One of the most seemingly simple, yet underestimated tasks that a law office faces is that of process service. From the recipient of the dreaded Summons and Complaint that transforms the law abiding citizen into a “Defendant”, to the unsuspecting soon to be “ex”, the experienced process server needs to expect the unexpected.
Although a recipient will occasionally respond with a relenting “Thank You”, the server will more likely hear a less endearing phrase as he or she retreats to their car, hopefully before the vicious dogs accidentally escape out of the subject’s house. On the other hand, the server can experience simultaneous confusion and relief when the 6’4″, 300 pound biker named Tiny holds out one hand to for the divorce papers, and shakes the server’s hand with a John Wayne grip and says, “Come in for a beer and celebrate with me.”
The successful process server not only needs to become an expert in surveillance techniques, but is also expected to identify and convince an uncooperative subject to open the door and accept service. Incidentally, the word “accept” is subjective in itself, and is often interpreted to mean that the documents were literally thrown at the subject’s feet, followed by the phrase “You got em now.” And let’s not forget that the private server doesn’t possess any type of badge or uniform. In fact, the closest thing to a uniform that a savvy server will wear is a Domino’s ball cap, and their only available weaponry may consist of an empty pizza box, or perhaps a bouquet of flowers for those really desperate assignments.
Now for the best part; the pay is usually conditional on successful service. This dynamic logically and ironically challenges the Affiant’s sworn representation that he or she is a “Disinterested Party”. And if the pay issue doesn’t raise a concern, imagine what happens to the motivation level of the process server when a would be recipient turns a garden hose on them. That server quickly becomes a very interested party, and will be willing to go to great lengths to put those papers in that “hoser’s” hands the next time. That just may be the time to bring in reinforcements. If the target won’t likely be excited over a flower delivery, will they perhaps consider opening the door for a scantily dressed damsel in distress? Let the games begin. And then finally, the papers get served. And just five short minutes ahead of the phone call telling the now gloating process server that the case has been dismissed. So, when your lawyer charges you $75 or $100 or even $200 for process service, just try to smile and write the check.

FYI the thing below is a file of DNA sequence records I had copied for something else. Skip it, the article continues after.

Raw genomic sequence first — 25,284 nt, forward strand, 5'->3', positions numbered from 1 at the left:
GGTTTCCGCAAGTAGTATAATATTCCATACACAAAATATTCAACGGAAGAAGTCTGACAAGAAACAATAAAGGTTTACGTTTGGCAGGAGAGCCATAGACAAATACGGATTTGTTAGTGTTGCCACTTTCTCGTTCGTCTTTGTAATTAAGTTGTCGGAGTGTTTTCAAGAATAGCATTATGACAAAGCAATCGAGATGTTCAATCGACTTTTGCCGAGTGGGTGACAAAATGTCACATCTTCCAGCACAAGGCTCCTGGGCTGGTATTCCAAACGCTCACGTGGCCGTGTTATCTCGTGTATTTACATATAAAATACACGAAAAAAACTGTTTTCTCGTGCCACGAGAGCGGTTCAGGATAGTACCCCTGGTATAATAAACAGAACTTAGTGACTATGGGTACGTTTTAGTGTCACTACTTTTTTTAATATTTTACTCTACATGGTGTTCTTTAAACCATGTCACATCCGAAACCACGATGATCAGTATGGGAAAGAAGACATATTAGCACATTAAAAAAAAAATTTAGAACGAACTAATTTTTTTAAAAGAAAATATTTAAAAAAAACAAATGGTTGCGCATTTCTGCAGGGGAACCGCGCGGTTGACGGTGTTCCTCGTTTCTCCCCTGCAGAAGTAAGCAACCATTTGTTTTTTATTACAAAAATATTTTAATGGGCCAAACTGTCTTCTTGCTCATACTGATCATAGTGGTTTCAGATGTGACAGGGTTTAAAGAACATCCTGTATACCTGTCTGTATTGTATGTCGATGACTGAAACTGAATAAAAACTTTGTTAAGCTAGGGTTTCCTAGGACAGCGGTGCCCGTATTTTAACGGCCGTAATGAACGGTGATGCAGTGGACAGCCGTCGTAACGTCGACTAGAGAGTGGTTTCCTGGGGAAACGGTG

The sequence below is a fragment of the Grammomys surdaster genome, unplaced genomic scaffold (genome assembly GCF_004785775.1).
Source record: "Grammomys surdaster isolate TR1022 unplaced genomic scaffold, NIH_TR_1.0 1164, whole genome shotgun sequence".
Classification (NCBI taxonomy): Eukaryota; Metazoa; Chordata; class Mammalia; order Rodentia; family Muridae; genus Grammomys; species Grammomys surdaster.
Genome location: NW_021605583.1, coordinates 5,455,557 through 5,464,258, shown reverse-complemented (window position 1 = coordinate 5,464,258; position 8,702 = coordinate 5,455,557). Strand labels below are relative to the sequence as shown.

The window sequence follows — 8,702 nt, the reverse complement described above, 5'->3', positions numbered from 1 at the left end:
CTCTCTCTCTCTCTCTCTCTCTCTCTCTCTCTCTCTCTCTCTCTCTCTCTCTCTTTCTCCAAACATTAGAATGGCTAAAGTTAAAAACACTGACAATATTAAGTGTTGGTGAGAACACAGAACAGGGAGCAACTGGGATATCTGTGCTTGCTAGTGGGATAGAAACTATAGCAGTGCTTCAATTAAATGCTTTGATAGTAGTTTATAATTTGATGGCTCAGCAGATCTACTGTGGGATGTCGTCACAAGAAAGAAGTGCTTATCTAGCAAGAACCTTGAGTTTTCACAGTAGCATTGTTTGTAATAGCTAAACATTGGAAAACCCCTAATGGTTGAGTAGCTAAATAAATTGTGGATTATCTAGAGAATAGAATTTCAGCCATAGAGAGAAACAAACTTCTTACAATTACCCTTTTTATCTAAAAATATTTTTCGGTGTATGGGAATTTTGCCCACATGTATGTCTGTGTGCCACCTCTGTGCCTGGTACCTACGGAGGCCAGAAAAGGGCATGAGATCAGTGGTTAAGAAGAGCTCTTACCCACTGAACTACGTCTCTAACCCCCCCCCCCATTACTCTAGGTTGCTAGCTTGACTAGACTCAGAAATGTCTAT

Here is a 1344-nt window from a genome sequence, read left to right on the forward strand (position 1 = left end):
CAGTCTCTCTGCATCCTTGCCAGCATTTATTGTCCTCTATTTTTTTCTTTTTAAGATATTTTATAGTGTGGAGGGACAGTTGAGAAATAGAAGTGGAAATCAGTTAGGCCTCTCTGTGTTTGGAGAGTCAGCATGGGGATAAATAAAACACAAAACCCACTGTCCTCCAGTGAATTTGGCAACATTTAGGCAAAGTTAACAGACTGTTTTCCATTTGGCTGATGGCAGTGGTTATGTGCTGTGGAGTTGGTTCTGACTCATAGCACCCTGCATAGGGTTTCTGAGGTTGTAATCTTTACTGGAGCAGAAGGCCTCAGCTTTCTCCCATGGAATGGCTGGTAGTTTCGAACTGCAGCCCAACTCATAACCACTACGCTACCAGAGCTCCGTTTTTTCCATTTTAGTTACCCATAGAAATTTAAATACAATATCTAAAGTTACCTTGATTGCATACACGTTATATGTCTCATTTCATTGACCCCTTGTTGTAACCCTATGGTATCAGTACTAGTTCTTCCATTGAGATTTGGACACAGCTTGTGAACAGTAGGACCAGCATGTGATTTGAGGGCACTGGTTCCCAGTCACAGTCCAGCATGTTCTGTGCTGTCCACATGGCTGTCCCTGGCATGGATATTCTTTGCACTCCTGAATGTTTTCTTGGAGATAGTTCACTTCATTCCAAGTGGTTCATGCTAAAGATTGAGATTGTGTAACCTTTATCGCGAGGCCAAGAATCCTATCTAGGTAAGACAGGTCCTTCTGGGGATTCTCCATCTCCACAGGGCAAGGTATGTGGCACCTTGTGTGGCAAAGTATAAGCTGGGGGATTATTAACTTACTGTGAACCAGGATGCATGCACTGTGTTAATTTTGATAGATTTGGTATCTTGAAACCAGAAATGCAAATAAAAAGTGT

And here’s a little free advice for those lucky recipients. If you receive a subpoena to appear, you’ll be well served to cooperate with the law office that issued the subpoena. By doing so, the staff can generally work with you regarding scheduling, at least to the best of their ability. You may otherwise be destined to spend countless hours in the hallway of the courthouse. Also remember that failure to appear can result in the court issuing a warrant for your arrest. You also want to be careful to avoid not appearing on the advice of somebody that you are not certain is a legitimate staff member of the issuing attorney. With respect to being served with civil papers such as a Summons and Complaint, your failure to comply as directed will likely result in a default judgment. In short, once you’ve been served, they’ve gotcha!